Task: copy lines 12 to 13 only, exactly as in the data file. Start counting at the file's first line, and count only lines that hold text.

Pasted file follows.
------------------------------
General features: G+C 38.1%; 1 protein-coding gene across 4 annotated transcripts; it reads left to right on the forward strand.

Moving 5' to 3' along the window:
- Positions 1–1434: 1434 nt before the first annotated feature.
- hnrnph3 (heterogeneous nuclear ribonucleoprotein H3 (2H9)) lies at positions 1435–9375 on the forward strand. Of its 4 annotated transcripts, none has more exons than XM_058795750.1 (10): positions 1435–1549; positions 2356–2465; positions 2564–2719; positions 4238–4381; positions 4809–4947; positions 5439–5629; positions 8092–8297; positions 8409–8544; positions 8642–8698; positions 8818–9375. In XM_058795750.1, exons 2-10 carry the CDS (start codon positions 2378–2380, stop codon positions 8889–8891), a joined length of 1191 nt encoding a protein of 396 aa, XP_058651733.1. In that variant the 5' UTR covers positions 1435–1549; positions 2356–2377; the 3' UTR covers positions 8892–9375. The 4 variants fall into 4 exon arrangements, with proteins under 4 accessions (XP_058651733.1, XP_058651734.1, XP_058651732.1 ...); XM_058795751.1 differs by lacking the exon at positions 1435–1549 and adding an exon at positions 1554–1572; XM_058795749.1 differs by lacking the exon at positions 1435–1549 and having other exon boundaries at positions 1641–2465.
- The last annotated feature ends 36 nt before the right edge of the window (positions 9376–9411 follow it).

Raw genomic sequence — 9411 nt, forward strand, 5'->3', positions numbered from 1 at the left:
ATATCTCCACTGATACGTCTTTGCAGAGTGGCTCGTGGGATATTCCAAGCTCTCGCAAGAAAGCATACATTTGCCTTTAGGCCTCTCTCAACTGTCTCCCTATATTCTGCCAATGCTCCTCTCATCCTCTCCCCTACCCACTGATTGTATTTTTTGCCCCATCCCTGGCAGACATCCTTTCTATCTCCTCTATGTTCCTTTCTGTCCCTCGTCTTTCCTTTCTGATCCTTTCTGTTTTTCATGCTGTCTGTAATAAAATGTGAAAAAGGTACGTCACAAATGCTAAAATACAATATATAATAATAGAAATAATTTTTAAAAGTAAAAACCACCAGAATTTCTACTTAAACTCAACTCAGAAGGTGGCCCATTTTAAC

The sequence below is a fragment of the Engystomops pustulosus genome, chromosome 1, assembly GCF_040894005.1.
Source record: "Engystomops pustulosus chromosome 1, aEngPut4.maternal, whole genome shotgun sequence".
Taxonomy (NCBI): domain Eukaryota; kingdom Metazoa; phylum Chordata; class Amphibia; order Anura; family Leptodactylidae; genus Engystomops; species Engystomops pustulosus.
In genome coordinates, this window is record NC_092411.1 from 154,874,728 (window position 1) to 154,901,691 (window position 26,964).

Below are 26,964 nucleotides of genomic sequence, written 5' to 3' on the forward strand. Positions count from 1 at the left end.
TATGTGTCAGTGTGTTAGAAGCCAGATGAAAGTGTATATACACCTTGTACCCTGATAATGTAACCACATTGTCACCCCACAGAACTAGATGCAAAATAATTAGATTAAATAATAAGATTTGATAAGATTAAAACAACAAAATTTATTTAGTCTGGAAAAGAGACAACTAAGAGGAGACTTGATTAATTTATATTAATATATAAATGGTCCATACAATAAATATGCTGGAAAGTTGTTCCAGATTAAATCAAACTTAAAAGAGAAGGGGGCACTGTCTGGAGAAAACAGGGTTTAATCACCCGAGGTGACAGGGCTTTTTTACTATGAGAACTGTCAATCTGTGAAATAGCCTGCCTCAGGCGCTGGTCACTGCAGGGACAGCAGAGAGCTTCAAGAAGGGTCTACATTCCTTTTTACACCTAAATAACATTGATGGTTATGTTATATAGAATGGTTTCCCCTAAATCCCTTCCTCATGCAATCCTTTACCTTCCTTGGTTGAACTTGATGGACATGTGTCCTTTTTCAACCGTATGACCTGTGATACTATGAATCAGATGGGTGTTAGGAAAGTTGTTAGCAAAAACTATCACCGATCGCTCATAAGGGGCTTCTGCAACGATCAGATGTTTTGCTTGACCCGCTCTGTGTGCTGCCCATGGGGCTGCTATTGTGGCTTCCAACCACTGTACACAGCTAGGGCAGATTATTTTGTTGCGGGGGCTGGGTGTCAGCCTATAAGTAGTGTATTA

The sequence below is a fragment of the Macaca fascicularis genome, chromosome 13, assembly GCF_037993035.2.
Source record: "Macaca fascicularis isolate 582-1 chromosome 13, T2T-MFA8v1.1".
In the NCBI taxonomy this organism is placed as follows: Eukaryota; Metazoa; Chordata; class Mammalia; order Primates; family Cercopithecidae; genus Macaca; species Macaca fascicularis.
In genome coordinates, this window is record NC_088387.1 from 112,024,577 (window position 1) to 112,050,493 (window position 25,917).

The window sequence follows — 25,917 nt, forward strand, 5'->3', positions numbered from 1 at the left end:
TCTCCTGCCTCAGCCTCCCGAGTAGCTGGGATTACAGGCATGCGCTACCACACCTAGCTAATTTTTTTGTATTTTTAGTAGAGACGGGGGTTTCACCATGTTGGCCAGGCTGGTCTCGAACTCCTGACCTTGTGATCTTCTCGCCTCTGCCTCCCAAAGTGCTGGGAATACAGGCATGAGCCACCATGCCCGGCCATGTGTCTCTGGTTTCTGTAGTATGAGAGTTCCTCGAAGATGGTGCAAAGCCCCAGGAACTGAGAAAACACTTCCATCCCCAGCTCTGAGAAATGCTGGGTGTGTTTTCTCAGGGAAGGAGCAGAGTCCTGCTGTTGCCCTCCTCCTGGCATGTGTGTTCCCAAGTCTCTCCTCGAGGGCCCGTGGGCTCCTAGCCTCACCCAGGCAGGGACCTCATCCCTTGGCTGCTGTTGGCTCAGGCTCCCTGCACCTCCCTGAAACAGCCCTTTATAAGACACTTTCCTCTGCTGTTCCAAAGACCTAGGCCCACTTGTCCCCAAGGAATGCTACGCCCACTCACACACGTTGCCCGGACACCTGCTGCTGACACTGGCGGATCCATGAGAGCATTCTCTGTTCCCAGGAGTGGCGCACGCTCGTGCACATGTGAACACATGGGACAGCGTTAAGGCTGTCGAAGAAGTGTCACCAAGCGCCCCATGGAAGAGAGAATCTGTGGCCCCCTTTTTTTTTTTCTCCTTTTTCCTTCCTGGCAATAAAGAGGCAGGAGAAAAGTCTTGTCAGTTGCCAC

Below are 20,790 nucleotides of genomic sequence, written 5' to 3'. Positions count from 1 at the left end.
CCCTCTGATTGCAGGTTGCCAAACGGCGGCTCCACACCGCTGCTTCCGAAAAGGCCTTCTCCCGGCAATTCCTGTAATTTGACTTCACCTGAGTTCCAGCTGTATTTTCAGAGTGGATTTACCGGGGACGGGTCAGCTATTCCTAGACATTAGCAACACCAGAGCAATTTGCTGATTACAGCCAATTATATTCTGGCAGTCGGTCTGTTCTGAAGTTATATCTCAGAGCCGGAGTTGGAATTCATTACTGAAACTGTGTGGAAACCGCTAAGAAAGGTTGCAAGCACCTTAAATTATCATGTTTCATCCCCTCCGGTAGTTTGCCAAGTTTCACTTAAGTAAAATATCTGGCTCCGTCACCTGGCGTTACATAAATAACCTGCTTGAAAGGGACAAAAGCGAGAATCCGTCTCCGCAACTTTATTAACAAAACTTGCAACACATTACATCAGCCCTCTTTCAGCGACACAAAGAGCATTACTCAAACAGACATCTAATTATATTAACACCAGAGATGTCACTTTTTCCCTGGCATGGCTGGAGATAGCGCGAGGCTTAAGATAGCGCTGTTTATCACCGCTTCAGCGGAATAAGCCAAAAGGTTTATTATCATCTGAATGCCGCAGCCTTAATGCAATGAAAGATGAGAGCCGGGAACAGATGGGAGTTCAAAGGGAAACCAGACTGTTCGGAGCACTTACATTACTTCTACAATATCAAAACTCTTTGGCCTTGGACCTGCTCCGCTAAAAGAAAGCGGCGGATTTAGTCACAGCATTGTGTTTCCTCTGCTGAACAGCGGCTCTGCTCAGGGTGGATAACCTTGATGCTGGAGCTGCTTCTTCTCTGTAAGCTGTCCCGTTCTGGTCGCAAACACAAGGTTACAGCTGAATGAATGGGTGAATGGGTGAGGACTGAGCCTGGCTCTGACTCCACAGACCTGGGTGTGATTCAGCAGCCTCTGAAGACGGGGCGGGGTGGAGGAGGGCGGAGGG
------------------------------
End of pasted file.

Below are 26,964 nucleotides of genomic sequence, written 5' to 3' on the forward strand. Positions count from 1 at the left end.
TATGTGTCAGTGTGTTAGAAGCCAGATGAAAGTGTATATACACCTTGTACCCTGATAATGTAACCACATTGTCACCCCACAGAACTAGATGCAAAATAATTAGATTAAATAATAAGATTTGATAAGATTAAAACAACAAAATTTATTTAGTCTGGAAAAGAGACAACTAAGAGGAGACTTGATTAATTTATATTAATATATAAATGGTCCATACAATAAATATGCTGGAAAGTTGTTCCAGATTAAATCAAACTTAAAAGAGAAGGGGGCACTGTCTGGAGAAAACAGGGTTTAATCACCCGAGGTGACAGGGCTTTTTTACTATGAGAACTGTCAATCTGTGAAATAGCCTGCCTCAGGCGCTGGTCACTGCAGGGACAGCAGAGAGCTTCAAGAAGGGTCTACATTCCTTTTTACACCTAAATAACATTGATGGTTATGTTATATAGAATGGTTTCCCCTAAATCCCTTCCTCATGCAATCCTTTACCTTCCTTGGTTGAACTTGATGGACATGTGTCCTTTTTCAACCGTATGACCTGTGATACTATGAATCAGATGGGTGTTAGGAAAGTTGTTAGCAAAAACTATCACCGATCGCTCATAAGGGGCTTCTGCAACGATCAGATGTTTTGCTTGACCCGCTCTGTGTGCTGCCCATGGGGCTGCTATTGTGGCTTCCAACCACTGTACACAGCTAGGGCAGATTATTTTGTTGCGGGGGCTGGGTGTCAGCCTATAAGTAGTGTATTA